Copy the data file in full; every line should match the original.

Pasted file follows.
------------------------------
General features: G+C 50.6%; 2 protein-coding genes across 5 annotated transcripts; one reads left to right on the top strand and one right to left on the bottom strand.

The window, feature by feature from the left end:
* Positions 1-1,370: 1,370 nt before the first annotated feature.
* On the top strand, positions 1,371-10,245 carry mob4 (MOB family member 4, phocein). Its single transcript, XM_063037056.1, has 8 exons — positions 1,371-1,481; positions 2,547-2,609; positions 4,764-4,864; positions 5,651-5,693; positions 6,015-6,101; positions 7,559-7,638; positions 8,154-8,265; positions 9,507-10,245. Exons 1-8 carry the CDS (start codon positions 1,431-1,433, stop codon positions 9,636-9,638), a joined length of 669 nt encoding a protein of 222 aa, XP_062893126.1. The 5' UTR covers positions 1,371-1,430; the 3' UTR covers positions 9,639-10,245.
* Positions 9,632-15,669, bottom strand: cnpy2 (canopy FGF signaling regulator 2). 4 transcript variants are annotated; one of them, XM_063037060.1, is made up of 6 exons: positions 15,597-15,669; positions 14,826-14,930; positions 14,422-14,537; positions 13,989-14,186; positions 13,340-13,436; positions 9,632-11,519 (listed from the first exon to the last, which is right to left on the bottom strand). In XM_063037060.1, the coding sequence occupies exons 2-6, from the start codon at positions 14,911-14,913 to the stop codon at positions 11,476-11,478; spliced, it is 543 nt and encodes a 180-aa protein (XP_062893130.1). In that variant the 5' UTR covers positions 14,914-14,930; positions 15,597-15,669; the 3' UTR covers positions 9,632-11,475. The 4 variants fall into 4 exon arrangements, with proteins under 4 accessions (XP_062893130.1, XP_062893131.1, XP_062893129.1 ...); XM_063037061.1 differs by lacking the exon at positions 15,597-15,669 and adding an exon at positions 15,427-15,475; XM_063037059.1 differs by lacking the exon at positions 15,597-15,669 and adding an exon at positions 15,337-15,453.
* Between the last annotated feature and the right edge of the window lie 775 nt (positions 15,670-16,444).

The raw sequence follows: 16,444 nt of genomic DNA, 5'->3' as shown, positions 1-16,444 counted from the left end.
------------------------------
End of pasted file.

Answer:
General features: G+C 50.6%; 2 protein-coding genes across 5 annotated transcripts; one reads left to right on the top strand and one right to left on the bottom strand.

The window, feature by feature from the left end:
* Positions 1-1,370: 1,370 nt before the first annotated feature.
* On the top strand, positions 1,371-10,245 carry mob4 (MOB family member 4, phocein). Its single transcript, XM_063037056.1, has 8 exons — positions 1,371-1,481; positions 2,547-2,609; positions 4,764-4,864; positions 5,651-5,693; positions 6,015-6,101; positions 7,559-7,638; positions 8,154-8,265; positions 9,507-10,245. Exons 1-8 carry the CDS (start codon positions 1,431-1,433, stop codon positions 9,636-9,638), a joined length of 669 nt encoding a protein of 222 aa, XP_062893126.1. The 5' UTR covers positions 1,371-1,430; the 3' UTR covers positions 9,639-10,245.
* Positions 9,632-15,669, bottom strand: cnpy2 (canopy FGF signaling regulator 2). 4 transcript variants are annotated; one of them, XM_063037060.1, is made up of 6 exons: positions 15,597-15,669; positions 14,826-14,930; positions 14,422-14,537; positions 13,989-14,186; positions 13,340-13,436; positions 9,632-11,519 (listed from the first exon to the last, which is right to left on the bottom strand). In XM_063037060.1, the coding sequence occupies exons 2-6, from the start codon at positions 14,911-14,913 to the stop codon at positions 11,476-11,478; spliced, it is 543 nt and encodes a 180-aa protein (XP_062893130.1). In that variant the 5' UTR covers positions 14,914-14,930; positions 15,597-15,669; the 3' UTR covers positions 9,632-11,475. The 4 variants fall into 4 exon arrangements, with proteins under 4 accessions (XP_062893130.1, XP_062893131.1, XP_062893129.1 ...); XM_063037061.1 differs by lacking the exon at positions 15,597-15,669 and adding an exon at positions 15,427-15,475; XM_063037059.1 differs by lacking the exon at positions 15,597-15,669 and adding an exon at positions 15,337-15,453.
* Between the last annotated feature and the right edge of the window lie 775 nt (positions 15,670-16,444).

The raw sequence follows: 16,444 nt of genomic DNA, 5'->3' as shown, positions 1-16,444 counted from the left end.